German immigrants to Guatemala, Nicaragua and Costa Rica were the ones responsible of the industrialization that initiated the trial of the production, processing, and commercialization of coffee in these countries in the XIX Century.
Click on the picture of the coffee beans to learn more about Coffee in Guatemala.
(Maiz)I realize that corn isn't particularly new to anyone, but as in many indigenous cultures, corn played a major role in the mythology of Aztec and Mayan creation.The best source for ancient highland
Maya cosmology is the Popol Vuh which describes the creation of the world
and the role of the gods in maintaining life. The text relates the
history of a god named Hun Hunahpu, likely a manifestation of the Precolumbian
Maya god of maize, who descended beneath a great mountain into the underworld
realm of Xibalba, there to confront the twin lords of death. After
a number of trials, the maize god was ultimately defeated and sacrificed.
The victorious underworld lords then took his head and placed it in the
branches of a dead tree. The instant the head touched the tree, it
miraculously came to life with abundant foliage and fruits which resembled
the gods skull. In ancient Maya art, this was the sacred World Tree
which represented the ability of life to spring forth from the realm of
the dead. Like the maize god, the dead seed of corn is planted beneath
the earth in the underworld. With time, the grain of maize germinates
and sprouts new life from its dry, bony husk. Ancient art often depicts
the maize god rising out of a cleft in the earth with his arms outstretched,
a symbol of his rebirth from death as a maize plant. In the central
panel from the Temple of the Foliated Cross at Palenque, the World Tree
appears as a fruitful stalk of maize, each ear bearing the head of the
Also known as Spiny Coriander, Ngo Gai, Recao, and although having the same flavor as Cilantro, Culantro may be preserved easily by freezing or drying. Small and low growing, with a rosette of toothed, lance-shaped leaves. Medicinal: Traditionally used to treat fever and flu.
Lemon Grass (Cymbopogon citratus)
A tall clumping grass assumed to have its origins in Malaysia. Widely used as a herb for cooking as well as for its medicinal values and being an insect repellent.
Loroco (Fernaldia pandurata)
Loroco is a delicious exotic flower, native of Central American countries. It is an important and popular source of food in Guatemala and El Salvador. The plant's buds and flowers are used for cooking in a variety of ways, including in pupusas.
Mango (Mangifera indica)
Although you normally see only one variety of mangos for sale in the common marketplace, there are many other varieties grown locally that have a much smoother texture and taste.
There are several species of these beautiful vines. Passion fruit is a self pollinating vine that grows climbing with tendrils. Locally you can find one called Maracuya which has a flavor similar to grapefruit that makes an amazing juice drink and another called granadilla which is much sweeter. Fruits ripe in May and June; its pulp is used extensively in fruit juice drinks or in baked desserts.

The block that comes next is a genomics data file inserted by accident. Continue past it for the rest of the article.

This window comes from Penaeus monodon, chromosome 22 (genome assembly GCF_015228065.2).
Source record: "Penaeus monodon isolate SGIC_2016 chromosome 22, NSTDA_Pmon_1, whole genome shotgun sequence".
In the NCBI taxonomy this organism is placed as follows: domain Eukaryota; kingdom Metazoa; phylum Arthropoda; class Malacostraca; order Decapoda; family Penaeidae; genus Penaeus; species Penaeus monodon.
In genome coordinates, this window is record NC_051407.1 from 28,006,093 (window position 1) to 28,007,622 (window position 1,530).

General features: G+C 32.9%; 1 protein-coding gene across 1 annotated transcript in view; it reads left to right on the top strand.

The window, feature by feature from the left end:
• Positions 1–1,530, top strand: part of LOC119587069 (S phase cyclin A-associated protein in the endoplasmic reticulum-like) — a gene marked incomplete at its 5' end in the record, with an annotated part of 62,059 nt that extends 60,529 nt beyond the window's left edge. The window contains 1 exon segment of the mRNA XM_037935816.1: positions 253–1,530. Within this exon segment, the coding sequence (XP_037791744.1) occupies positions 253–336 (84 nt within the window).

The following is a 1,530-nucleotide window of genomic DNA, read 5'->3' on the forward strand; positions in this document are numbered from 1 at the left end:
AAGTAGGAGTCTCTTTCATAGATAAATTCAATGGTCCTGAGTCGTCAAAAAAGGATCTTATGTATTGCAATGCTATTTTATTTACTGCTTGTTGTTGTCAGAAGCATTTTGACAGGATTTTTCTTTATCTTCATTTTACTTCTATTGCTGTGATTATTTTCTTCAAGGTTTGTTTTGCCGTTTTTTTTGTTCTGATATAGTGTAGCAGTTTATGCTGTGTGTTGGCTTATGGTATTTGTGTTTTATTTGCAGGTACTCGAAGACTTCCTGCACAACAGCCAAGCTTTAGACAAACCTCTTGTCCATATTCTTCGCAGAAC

(Papaya) The papaya is a short-lived, quick-growing, soft-wooded tree that has never been found in the wild. They have been known to be hermaphroditic and able to polinate themselves. Interestingly, both male and hermaphroditic trees (but never females) can undergo sex reversal; the type of flower produced on one tree apparently depends on age, season, and probably other variables as well. In any case, the sex of a tree can not be determined until flowering starts.
Pineapple (Ananas comosus)
(Pina) Members of the monocot family Bromeliacase, which consists primarly of small epiphytic species, often called "air plants". There is a wild species centered in South America with small fruits but what we recognize as a pineapple is domesticated and not found in the wild. It may have originated in the Amazon of Panama basin, but by the time Columbus arrived, it was already cultivated widely throughout the Americas.
Those epyphitic cactus you see in the trees? You bet they produce an edible fruit! Fruit grows June to October. Native to Mexico and Central America as well as throughout the tropics.
Tamarind (Tamarindus indica L.)
The tamarind is native to tropical Africa and grows wild throughout the Sudan. It was introduced into India so long ago, it has often been reported as indigenous there also. It is extensively cultivated in tropical areas of the world. Sometime during the sixteenth century, it was introduced into America and today is widely grown in Mexico and Central America.
Vanilla (Vanilla planifolia)
A succulent looking orchid that blooms many yellow-green flowers 3/4 inch across, with yellow-haired lips, followed by pendulous, cylindrical, brown seed pods, 6-10 inches long in Spring. To learn more about vanilla cultivation click on the image to the left, to learn more about its history in Mayan culture click here.
This is the tallest of the Yucca species of the family Agavaceae, the flower is called Izote and is a somewhat bitter but tasty addition to some meals. The points on the leaves that are used to make needles, the leaves themselves are a good strong rope and the juice of the plant can be brewed into a beer called pulque.